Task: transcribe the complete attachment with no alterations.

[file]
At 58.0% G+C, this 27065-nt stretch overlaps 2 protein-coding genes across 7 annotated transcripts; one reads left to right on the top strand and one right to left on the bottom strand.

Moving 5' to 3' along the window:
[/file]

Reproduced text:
At 58.0% G+C, this 27065-nt stretch overlaps 2 protein-coding genes across 7 annotated transcripts; one reads left to right on the top strand and one right to left on the bottom strand.

Moving 5' to 3' along the window: